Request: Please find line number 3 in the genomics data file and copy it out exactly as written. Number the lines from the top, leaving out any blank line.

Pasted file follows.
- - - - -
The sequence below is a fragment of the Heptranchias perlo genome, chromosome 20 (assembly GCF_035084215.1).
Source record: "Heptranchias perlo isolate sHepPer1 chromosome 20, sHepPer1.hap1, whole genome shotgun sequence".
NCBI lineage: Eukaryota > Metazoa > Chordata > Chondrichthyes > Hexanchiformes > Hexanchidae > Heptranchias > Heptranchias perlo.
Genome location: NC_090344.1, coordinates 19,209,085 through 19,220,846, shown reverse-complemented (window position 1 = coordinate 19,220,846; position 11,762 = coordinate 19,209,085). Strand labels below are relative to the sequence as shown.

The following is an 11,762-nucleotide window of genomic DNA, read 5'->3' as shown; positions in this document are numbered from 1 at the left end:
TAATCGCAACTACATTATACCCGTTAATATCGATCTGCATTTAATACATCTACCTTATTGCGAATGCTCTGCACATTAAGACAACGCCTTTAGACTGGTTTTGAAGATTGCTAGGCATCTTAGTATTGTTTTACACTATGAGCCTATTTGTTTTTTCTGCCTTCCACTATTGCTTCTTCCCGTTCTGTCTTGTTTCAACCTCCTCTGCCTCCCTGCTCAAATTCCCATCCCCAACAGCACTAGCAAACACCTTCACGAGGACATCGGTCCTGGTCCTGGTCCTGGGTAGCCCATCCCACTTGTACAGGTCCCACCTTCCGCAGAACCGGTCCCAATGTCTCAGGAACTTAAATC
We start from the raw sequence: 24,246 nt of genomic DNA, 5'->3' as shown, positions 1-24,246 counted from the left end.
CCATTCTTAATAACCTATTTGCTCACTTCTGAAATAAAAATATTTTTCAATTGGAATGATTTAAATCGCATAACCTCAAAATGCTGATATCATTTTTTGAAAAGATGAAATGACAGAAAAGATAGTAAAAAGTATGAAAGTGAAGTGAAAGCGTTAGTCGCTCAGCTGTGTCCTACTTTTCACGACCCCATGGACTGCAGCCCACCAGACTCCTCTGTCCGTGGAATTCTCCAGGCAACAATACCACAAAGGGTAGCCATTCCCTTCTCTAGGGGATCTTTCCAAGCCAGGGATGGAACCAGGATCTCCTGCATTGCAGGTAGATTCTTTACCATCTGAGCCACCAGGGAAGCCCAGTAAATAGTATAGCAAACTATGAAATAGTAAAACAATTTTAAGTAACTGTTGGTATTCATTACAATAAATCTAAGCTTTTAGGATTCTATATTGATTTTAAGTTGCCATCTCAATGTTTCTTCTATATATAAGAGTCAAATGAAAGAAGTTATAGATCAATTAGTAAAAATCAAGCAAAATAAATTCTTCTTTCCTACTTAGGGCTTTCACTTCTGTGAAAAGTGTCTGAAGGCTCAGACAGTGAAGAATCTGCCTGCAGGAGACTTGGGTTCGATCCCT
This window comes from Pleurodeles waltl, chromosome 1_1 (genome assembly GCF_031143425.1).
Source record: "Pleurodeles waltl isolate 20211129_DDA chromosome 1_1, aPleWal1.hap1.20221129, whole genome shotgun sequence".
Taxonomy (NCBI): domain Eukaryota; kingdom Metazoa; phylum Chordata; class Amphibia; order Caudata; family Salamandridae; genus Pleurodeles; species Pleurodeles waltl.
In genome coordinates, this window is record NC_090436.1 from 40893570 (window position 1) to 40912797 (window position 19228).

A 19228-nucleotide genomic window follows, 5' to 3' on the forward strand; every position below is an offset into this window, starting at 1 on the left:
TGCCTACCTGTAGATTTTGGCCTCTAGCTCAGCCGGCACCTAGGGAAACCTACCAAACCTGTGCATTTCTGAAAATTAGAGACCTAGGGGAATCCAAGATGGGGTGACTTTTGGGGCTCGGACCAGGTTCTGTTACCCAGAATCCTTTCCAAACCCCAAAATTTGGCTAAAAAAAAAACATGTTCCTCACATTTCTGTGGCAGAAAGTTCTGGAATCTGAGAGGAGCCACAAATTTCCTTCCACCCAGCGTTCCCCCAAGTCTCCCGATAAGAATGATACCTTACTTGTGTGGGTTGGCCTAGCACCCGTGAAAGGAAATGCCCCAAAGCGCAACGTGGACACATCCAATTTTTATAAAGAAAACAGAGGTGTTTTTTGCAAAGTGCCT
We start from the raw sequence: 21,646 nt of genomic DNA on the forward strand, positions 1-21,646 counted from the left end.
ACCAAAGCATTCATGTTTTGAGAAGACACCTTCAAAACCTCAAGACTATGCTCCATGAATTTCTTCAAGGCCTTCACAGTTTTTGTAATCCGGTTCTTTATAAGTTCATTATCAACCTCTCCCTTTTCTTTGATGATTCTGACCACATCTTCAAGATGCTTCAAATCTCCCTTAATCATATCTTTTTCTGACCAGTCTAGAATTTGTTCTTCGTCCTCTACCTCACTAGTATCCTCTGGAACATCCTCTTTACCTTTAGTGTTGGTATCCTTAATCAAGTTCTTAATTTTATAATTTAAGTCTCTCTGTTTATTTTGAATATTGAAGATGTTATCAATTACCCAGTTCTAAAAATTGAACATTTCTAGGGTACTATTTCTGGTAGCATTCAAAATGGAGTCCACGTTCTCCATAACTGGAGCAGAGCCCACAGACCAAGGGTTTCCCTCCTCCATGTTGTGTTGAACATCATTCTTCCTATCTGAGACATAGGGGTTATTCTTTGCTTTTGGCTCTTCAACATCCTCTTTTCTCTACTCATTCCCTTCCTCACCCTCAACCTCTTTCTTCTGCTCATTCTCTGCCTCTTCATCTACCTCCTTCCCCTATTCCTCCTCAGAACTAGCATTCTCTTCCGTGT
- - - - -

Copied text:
NCBI lineage: Eukaryota > Metazoa > Chordata > Chondrichthyes > Hexanchiformes > Hexanchidae > Heptranchias > Heptranchias perlo.